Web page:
Sunday, November 10, 2013
border tales -- with a cup of coffee
Coffee drinkers rejoice. Your filled cups are at hand.
La Taza Negra is open for roasted coffee sales. And the full coffee shop opens on 19 November.
I talked with Ben Boyt yesterday after his arrival in town on Thursday. His return trip was unusually eventful. And in it lies a cautionary tale.
Ben and his dad headed south from Oregon in his dad's truck. The trailer they were towing contained the Boyt family's personal goods, supplies for the coffee shop, and a recently-purchased coffee roaster.
They decided to enter Mexico the same way I entered five years ago -- through Lukeville. All went well at the border crossing. They drove across the border after showing their documents and headed south to the first customs stop.
Anyone who has crossed at Lukeville knows that nothing is signed very well. The protocol is that all drivers are to stop in the parking lot right at the border and take care of entry issues in the office.
That didn't happen. Ben and his dad thought it was odd that no one had mentioned visas. But they drove on to what was once the major customs and visa stop.
They went past the first set of offices without stopping. That turned out to be what was probably mistake number two.
Their first stop was when they received a red customs light. Ben opened the trailer for the inspector, who immediately honed in on the roaster. When the inspector discovered nothing had yet been declared, the trip came to a halt.
A four day halt. They were ordered back to the border where Mexican customs impounded the truck and trailer -- and all of its contents. Ben and his dad waited for the officials to determine if there would be a fine or if everything would be confiscated.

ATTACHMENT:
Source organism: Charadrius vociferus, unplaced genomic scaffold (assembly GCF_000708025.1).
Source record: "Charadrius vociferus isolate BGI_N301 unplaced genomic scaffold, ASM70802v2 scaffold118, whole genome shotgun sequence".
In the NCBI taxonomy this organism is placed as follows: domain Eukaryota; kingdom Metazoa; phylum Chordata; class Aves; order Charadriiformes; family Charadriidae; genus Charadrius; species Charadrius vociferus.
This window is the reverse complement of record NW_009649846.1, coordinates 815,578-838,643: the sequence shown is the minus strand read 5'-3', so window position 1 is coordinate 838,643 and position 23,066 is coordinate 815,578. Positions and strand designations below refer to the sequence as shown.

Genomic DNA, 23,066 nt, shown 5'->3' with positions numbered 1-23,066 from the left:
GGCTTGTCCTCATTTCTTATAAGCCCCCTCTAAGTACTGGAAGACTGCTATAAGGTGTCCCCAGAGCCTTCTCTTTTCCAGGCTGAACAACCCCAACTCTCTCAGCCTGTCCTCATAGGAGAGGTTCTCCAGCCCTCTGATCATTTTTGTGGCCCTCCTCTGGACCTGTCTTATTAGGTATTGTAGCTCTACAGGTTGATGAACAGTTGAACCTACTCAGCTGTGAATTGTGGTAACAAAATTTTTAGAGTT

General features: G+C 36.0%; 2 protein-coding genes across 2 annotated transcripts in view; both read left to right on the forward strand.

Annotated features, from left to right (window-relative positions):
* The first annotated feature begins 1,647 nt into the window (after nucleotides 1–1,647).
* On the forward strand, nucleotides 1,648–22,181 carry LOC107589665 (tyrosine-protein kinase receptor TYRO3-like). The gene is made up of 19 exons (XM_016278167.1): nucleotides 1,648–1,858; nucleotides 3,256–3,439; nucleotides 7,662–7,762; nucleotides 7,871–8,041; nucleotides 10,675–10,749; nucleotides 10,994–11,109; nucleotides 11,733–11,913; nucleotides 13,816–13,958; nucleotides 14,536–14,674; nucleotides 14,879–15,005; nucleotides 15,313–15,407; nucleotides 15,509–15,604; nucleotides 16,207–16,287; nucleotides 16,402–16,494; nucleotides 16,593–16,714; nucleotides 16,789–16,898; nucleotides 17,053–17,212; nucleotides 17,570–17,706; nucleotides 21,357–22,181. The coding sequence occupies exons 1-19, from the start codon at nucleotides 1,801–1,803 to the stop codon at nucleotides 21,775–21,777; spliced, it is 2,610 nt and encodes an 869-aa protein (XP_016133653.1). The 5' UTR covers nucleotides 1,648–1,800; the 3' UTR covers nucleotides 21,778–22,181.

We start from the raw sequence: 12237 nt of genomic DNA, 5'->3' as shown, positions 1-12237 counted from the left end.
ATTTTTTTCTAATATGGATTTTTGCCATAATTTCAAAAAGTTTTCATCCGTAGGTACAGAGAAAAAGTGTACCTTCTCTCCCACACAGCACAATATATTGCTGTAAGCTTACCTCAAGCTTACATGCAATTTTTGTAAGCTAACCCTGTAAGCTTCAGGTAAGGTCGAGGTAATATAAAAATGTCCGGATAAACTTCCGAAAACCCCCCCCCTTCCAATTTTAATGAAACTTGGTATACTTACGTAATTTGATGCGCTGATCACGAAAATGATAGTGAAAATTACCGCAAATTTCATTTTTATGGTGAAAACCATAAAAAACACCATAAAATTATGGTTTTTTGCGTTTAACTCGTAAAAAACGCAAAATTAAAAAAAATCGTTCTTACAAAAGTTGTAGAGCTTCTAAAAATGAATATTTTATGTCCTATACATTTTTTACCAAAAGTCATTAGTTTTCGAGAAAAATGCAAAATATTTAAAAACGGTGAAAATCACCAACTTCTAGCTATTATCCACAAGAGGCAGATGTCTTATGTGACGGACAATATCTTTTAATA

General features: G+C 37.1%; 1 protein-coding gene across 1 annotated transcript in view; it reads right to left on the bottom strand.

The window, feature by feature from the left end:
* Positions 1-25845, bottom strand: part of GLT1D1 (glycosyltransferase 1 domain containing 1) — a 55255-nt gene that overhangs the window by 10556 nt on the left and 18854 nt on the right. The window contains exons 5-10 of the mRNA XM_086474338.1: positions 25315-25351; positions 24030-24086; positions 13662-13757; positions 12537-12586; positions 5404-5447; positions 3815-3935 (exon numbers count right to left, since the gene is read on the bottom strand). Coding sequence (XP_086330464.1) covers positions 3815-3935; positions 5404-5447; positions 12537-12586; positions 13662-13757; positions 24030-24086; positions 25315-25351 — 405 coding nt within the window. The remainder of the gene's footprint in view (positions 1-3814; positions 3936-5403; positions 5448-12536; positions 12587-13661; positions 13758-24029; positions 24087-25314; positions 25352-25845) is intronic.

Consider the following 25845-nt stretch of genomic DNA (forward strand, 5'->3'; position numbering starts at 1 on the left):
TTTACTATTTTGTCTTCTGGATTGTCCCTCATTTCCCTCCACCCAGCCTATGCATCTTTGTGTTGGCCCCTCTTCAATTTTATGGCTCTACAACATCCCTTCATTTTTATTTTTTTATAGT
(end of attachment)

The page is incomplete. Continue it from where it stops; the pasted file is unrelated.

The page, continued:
It turned out to be a mixture of both. If they would pay a fine of $12,000, the vehicle, the trailer, and personal goods would be released. But the roaster would be forfeited.
At that point, Ben's dad needed to return north, and Ben decided to join Alexa and the kids in Dallas for a few days while Customs considered a fine reduction. When Ben returned to the border, the issue was still unsettled. So, he hired a shipper for the few goods that were released, and hired an attorney to assist in lowering the penalty.
And that is where everything rests right now Ben returned by bus to Melaque to open the shop. The rest of the family will arrive soon.
The precautionary tale that Ben passes along to everyone coming across the border is to do a bit of research before bringing anything into Mexico. Mexico, like every other country, has regulations that it enforces -- something that those of us with a libertarian bent often down play. As Ben says, his decision to "wing it" turned out to be a bad decision.
For me, though, the story is once again about relationships. Ben is a member of our church. The moment we heard there were difficulties at the border, people volunteered to do what they could to assist him -- including a willingness to take their vehicles to Lukeville to bring him and his goods to our little harbor of Melaque. You might call it the Dunkirk spirit.
And through it all, Ben and Alexa exercised their faith. As great mentors for the rest of us.
Years from now, Ben and Alexa will be telling the Tale of the Prodigal Roaster. And how all good stories come at a cost.
Welcome home, Ben.